Michigan Upper Peninsula community uses unregulated water


The exact origin of the water is unknown

Michigan officials learned that some residents of an Upper Peninsula community were using unregulated water from an 1800s steam locomotive service station.

According to the Department of Natural Resources, the Ontonagon County Greenland Township gas station once served the community of Lake Mine, which was first settled in 1840 and numbered around 150 in the early 1900s.

The old steam locomotive filling station has since deteriorated into a flooded pit. Additionally, the plumbing does not meet the minimum code requirements for providing sanitary water to the public.

In the Lake Mine area, water is drawn from a pipe after passing through an old main pipe. Water samples were taken from the site and tested, and the results of preliminary tests meet drinking water standards, but the water is not regularly sampled or regulated as a public water source, MNR reported. However, other results of analyzes of water samples containing heavy metals are still unknown.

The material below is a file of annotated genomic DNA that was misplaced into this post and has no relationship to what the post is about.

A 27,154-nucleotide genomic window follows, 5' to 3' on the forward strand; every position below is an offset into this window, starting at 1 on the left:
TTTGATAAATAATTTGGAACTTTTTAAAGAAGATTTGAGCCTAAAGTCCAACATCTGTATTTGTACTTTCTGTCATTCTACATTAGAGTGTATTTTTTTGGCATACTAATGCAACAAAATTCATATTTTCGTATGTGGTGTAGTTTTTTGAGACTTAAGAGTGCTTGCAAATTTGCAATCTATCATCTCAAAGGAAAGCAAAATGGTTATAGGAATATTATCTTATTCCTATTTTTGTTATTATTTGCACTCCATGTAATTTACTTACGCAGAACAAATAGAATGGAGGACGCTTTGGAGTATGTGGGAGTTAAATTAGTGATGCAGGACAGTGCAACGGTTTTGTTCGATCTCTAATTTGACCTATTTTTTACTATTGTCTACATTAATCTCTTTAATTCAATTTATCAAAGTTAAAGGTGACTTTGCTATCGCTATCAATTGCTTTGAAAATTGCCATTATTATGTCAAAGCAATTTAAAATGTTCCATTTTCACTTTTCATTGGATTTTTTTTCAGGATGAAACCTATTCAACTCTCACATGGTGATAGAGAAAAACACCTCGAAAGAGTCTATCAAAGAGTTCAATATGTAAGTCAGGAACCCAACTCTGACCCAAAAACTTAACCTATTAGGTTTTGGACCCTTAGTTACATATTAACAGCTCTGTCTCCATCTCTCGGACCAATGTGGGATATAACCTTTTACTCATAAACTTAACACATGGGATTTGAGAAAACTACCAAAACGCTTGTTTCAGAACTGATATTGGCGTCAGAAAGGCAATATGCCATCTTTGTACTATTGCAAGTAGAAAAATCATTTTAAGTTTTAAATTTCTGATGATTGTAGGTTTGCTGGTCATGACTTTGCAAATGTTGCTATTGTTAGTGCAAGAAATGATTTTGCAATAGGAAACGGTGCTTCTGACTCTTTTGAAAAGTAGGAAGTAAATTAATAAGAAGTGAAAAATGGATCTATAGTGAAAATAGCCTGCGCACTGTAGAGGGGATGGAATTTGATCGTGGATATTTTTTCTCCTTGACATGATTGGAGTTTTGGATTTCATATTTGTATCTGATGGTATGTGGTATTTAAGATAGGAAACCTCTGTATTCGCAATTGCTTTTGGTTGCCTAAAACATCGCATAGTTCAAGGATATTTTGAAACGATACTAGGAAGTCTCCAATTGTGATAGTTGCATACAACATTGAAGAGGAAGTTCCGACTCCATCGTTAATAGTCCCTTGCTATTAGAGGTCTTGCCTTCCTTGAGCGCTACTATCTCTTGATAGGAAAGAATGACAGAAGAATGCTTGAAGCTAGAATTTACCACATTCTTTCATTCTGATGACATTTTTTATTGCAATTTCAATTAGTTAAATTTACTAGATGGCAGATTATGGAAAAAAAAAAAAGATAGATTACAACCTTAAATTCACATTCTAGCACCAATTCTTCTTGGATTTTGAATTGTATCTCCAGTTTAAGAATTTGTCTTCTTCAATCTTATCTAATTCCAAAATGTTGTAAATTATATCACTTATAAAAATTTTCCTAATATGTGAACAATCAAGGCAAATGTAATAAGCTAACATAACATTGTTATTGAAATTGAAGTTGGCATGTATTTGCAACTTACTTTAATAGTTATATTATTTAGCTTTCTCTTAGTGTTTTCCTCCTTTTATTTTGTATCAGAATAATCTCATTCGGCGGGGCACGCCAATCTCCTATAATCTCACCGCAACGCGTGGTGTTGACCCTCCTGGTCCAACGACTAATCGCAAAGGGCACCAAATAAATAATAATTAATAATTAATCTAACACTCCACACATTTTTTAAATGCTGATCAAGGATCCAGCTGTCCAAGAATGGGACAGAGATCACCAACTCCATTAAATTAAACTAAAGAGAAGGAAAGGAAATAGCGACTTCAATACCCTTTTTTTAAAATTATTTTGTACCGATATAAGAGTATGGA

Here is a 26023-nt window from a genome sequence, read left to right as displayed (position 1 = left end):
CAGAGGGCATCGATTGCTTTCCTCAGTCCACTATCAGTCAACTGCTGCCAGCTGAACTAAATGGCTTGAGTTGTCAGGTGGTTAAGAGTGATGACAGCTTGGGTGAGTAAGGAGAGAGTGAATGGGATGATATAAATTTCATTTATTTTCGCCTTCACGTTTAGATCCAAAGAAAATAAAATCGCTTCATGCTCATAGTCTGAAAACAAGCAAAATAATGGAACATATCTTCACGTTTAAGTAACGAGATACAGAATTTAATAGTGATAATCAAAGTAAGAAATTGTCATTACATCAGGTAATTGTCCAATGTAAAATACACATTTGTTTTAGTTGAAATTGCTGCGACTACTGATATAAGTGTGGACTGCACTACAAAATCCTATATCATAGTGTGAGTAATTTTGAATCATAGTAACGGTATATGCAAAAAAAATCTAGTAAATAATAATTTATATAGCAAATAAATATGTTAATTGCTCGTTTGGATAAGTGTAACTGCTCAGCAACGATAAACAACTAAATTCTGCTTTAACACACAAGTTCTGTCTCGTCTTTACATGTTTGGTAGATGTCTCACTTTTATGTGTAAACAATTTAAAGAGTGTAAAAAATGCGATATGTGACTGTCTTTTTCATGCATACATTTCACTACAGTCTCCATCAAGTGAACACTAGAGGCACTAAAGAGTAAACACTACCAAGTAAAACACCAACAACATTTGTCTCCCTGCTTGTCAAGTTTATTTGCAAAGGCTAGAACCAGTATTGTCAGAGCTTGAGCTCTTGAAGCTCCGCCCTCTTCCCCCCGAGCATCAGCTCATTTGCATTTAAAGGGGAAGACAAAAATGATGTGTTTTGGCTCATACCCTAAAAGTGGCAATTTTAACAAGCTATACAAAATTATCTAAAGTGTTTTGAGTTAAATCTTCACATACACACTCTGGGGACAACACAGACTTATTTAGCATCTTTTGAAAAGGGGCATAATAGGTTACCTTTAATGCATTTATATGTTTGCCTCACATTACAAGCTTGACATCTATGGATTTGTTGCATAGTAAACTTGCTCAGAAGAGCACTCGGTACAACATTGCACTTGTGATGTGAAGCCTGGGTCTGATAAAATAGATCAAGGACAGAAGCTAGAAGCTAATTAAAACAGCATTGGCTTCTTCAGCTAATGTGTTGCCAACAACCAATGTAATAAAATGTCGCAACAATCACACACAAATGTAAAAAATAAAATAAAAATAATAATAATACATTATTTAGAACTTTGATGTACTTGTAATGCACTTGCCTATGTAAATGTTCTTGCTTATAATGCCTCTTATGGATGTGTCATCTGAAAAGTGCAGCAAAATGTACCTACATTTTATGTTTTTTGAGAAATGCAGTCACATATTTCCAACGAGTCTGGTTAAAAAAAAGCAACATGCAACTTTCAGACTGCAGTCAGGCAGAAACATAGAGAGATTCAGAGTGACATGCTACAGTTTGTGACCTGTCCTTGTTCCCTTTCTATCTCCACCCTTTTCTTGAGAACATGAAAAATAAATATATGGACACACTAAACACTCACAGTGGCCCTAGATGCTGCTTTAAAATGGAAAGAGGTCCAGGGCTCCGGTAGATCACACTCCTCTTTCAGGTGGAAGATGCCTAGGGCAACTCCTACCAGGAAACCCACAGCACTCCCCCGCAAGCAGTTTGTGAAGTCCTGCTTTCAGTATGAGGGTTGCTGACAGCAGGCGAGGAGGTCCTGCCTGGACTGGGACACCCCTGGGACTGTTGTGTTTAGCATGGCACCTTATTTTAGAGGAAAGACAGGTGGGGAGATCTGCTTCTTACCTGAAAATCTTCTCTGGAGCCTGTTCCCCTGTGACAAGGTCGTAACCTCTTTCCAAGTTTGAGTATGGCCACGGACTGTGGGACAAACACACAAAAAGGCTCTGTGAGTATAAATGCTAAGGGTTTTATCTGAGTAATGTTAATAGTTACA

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The exact origin of the water is unknown, according to the DNR, so the Western Upper Peninsula Health Department and Michigan Department of the Environment, Great Lakes and Energy do not. cannot consider the water to be potable.

“We are working to further test and resolve questions regarding this water source,” said Ron Yesney, MNR Upper Peninsula trail coordinator. “In the meantime, we urge people to leave the panels in place until we come up with a long-term plan for the water well and plumbing.”

MNR first learned that a water pipe was discovered buried in the Bill Nichols Rail-Trail in September 2020.

“At the time, it was thought to be a dormant main pipe that surfaced as a result of leveling and compaction equipment working on the trail,” Yesney said. “Upon further investigation by trail staff members, it was discovered that the main one was from a working historic water source, which was built by the Copper Range Railroad in the early 1900s.”

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